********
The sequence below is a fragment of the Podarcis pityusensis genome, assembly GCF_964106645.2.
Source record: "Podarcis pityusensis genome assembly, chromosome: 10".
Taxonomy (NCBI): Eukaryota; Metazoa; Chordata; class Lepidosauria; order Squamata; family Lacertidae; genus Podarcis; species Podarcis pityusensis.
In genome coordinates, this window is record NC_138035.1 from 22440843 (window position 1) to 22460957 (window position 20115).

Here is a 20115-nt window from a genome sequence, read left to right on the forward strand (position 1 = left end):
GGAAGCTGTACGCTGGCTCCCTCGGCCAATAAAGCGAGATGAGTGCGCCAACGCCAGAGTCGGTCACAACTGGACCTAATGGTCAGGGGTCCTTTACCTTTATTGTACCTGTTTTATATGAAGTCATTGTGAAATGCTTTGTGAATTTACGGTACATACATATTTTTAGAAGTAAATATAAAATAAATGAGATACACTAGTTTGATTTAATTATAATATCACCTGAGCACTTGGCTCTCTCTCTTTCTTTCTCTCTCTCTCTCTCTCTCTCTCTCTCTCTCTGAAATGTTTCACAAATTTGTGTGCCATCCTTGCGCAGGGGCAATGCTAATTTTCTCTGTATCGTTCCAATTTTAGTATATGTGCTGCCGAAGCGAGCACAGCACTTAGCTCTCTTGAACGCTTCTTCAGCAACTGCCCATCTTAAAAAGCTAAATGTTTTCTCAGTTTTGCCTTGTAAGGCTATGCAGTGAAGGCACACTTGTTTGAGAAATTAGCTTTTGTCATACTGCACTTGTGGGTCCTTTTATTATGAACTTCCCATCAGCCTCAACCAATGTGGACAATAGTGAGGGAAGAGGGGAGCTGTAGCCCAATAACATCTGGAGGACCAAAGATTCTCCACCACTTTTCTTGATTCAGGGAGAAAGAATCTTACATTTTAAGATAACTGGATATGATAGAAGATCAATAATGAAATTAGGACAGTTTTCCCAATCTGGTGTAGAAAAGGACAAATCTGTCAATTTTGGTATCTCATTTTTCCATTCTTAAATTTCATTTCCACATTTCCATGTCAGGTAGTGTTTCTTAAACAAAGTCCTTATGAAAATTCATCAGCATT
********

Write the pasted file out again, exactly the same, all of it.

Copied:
The sequence below is a fragment of the Podarcis pityusensis genome, assembly GCF_964106645.2.
Source record: "Podarcis pityusensis genome assembly, chromosome: 10".
Taxonomy (NCBI): Eukaryota; Metazoa; Chordata; class Lepidosauria; order Squamata; family Lacertidae; genus Podarcis; species Podarcis pityusensis.
In genome coordinates, this window is record NC_138035.1 from 22440843 (window position 1) to 22460957 (window position 20115).

Here is a 20115-nt window from a genome sequence, read left to right on the forward strand (position 1 = left end):
GGAAGCTGTACGCTGGCTCCCTCGGCCAATAAAGCGAGATGAGTGCGCCAACGCCAGAGTCGGTCACAACTGGACCTAATGGTCAGGGGTCCTTTACCTTTATTGTACCTGTTTTATATGAAGTCATTGTGAAATGCTTTGTGAATTTACGGTACATACATATTTTTAGAAGTAAATATAAAATAAATGAGATACACTAGTTTGATTTAATTATAATATCACCTGAGCACTTGGCTCTCTCTCTTTCTTTCTCTCTCTCTCTCTCTCTCTCTCTCTCTCTCTGAAATGTTTCACAAATTTGTGTGCCATCCTTGCGCAGGGGCAATGCTAATTTTCTCTGTATCGTTCCAATTTTAGTATATGTGCTGCCGAAGCGAGCACAGCACTTAGCTCTCTTGAACGCTTCTTCAGCAACTGCCCATCTTAAAAAGCTAAATGTTTTCTCAGTTTTGCCTTGTAAGGCTATGCAGTGAAGGCACACTTGTTTGAGAAATTAGCTTTTGTCATACTGCACTTGTGGGTCCTTTTATTATGAACTTCCCATCAGCCTCAACCAATGTGGACAATAGTGAGGGAAGAGGGGAGCTGTAGCCCAATAACATCTGGAGGACCAAAGATTCTCCACCACTTTTCTTGATTCAGGGAGAAAGAATCTTACATTTTAAGATAACTGGATATGATAGAAGATCAATAATGAAATTAGGACAGTTTTCCCAATCTGGTGTAGAAAAGGACAAATCTGTCAATTTTGGTATCTCATTTTTCCATTCTTAAATTTCATTTCCACATTTCCATGTCAGGTAGTGTTTCTTAAACAAAGTCCTTATGAAAATTCATCAGCATT